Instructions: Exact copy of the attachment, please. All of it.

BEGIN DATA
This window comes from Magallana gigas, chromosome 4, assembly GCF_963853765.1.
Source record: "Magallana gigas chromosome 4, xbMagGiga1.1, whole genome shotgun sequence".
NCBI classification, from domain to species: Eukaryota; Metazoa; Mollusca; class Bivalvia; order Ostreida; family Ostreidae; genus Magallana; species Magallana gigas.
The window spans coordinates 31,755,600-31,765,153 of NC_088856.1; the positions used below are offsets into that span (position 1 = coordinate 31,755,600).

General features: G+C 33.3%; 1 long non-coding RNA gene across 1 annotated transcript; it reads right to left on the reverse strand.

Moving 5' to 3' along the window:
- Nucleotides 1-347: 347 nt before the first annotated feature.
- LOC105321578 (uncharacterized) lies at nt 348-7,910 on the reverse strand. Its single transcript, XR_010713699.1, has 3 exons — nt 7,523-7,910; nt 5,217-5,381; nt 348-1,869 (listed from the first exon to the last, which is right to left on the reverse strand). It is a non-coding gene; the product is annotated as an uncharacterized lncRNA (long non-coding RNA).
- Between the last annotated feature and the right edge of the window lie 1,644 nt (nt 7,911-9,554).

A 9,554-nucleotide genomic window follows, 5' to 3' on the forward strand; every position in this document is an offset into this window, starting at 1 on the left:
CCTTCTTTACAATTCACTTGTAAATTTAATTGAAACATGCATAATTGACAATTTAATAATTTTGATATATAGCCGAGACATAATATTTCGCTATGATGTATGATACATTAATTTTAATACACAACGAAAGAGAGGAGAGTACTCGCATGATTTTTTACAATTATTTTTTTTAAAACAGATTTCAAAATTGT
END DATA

This window comes from Magallana gigas, chromosome 4, assembly GCF_963853765.1.
Source record: "Magallana gigas chromosome 4, xbMagGiga1.1, whole genome shotgun sequence".
NCBI classification, from domain to species: Eukaryota; Metazoa; Mollusca; class Bivalvia; order Ostreida; family Ostreidae; genus Magallana; species Magallana gigas.
The window spans coordinates 31,755,600-31,765,153 of NC_088856.1; the positions used below are offsets into that span (position 1 = coordinate 31,755,600).

General features: G+C 33.3%; 1 long non-coding RNA gene across 1 annotated transcript; it reads right to left on the reverse strand.

Moving 5' to 3' along the window:
- Nucleotides 1-347: 347 nt before the first annotated feature.
- LOC105321578 (uncharacterized) lies at nt 348-7,910 on the reverse strand. Its single transcript, XR_010713699.1, has 3 exons — nt 7,523-7,910; nt 5,217-5,381; nt 348-1,869 (listed from the first exon to the last, which is right to left on the reverse strand). It is a non-coding gene; the product is annotated as an uncharacterized lncRNA (long non-coding RNA).
- Between the last annotated feature and the right edge of the window lie 1,644 nt (nt 7,911-9,554).

A 9,554-nucleotide genomic window follows, 5' to 3' on the forward strand; every position in this document is an offset into this window, starting at 1 on the left:
CCTTCTTTACAATTCACTTGTAAATTTAATTGAAACATGCATAATTGACAATTTAATAATTTTGATATATAGCCGAGACATAATATTTCGCTATGATGTATGATACATTAATTTTAATACACAACGAAAGAGAGGAGAGTACTCGCATGATTTTTTACAATTATTTTTTTTAAAACAGATTTCAAAATTGT